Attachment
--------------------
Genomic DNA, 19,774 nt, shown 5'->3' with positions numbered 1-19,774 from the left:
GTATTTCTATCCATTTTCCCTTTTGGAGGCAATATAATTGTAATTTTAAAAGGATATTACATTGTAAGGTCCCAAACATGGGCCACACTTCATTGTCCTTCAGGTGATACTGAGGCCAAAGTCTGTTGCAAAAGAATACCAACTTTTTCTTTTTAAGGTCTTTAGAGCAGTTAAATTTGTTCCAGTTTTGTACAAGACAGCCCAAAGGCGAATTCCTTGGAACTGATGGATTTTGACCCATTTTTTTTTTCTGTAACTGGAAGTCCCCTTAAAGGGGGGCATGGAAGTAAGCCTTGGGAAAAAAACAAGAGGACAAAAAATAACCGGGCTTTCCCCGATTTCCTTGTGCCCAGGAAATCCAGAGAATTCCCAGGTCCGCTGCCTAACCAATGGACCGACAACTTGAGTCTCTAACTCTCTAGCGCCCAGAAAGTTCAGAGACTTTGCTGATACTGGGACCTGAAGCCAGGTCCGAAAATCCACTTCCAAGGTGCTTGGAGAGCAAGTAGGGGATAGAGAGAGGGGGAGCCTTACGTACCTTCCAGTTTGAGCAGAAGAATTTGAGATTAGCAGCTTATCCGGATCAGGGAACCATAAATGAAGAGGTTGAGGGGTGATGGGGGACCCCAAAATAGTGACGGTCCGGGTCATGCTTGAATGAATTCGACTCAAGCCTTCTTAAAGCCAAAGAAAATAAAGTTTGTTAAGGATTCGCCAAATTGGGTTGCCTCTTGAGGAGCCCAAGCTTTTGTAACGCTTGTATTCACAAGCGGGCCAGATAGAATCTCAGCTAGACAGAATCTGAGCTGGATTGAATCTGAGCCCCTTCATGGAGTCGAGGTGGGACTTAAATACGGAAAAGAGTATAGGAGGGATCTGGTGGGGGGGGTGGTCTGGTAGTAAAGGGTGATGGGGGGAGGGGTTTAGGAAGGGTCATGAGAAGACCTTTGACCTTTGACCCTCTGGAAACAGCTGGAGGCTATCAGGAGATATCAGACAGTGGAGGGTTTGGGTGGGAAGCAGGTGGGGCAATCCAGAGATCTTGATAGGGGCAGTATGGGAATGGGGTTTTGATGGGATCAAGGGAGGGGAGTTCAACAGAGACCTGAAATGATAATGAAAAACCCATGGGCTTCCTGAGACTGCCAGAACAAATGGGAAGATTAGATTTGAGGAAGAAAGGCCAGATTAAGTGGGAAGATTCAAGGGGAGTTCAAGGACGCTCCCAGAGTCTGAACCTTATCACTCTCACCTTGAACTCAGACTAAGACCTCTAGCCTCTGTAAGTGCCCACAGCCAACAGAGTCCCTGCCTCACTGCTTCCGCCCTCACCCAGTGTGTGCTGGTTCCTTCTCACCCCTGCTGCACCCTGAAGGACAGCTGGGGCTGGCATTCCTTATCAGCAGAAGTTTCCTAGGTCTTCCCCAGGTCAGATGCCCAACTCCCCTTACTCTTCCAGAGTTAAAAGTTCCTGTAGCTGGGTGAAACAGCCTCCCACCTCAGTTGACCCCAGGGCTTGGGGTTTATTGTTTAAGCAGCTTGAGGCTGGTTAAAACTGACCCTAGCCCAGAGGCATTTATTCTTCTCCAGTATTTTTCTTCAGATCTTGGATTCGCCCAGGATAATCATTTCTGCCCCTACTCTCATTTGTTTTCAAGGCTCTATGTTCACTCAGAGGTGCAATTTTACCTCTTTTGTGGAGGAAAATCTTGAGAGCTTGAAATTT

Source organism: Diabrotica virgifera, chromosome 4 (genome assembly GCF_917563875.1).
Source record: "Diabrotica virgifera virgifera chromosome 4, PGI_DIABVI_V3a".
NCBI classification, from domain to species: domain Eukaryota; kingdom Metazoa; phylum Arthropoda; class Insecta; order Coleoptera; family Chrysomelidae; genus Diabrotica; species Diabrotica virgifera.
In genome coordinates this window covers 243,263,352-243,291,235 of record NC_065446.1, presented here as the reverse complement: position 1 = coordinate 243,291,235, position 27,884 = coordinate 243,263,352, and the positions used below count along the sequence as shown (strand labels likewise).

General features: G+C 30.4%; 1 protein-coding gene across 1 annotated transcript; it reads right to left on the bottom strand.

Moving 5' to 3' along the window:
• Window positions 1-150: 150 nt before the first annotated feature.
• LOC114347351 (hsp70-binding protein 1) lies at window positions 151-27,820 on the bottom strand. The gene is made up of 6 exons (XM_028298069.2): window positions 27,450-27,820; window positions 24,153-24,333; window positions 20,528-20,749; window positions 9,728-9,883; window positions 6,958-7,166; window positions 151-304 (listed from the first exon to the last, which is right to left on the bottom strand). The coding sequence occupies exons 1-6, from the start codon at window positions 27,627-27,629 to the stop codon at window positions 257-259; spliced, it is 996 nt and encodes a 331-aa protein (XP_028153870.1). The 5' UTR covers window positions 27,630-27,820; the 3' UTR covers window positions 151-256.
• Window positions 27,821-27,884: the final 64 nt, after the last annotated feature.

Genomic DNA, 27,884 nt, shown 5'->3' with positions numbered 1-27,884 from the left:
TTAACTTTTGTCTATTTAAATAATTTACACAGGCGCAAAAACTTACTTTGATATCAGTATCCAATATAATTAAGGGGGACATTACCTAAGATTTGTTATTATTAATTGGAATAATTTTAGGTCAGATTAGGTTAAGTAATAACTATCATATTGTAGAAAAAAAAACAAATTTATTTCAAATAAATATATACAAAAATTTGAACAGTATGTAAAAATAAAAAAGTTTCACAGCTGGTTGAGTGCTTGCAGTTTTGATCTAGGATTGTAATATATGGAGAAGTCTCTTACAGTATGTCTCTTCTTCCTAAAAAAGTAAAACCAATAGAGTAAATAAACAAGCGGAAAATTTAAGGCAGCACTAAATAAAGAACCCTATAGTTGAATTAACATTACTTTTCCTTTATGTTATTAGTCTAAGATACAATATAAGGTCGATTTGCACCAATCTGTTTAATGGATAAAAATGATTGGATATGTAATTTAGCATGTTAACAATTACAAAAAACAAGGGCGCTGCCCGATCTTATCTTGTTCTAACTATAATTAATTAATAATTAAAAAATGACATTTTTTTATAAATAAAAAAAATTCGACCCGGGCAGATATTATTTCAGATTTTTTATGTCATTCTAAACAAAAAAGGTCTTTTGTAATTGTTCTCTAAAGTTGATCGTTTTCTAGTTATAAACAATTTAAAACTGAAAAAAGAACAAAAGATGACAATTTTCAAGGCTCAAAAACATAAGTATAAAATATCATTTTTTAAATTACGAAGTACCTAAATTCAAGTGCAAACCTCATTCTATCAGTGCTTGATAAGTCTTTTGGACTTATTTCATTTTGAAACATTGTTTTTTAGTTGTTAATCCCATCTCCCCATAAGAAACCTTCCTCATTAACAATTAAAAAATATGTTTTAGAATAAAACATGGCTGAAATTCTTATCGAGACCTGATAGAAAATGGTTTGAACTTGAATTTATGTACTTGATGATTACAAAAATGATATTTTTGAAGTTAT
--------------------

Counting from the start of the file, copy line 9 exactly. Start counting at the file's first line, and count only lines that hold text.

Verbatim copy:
• Window positions 1-150: 150 nt before the first annotated feature.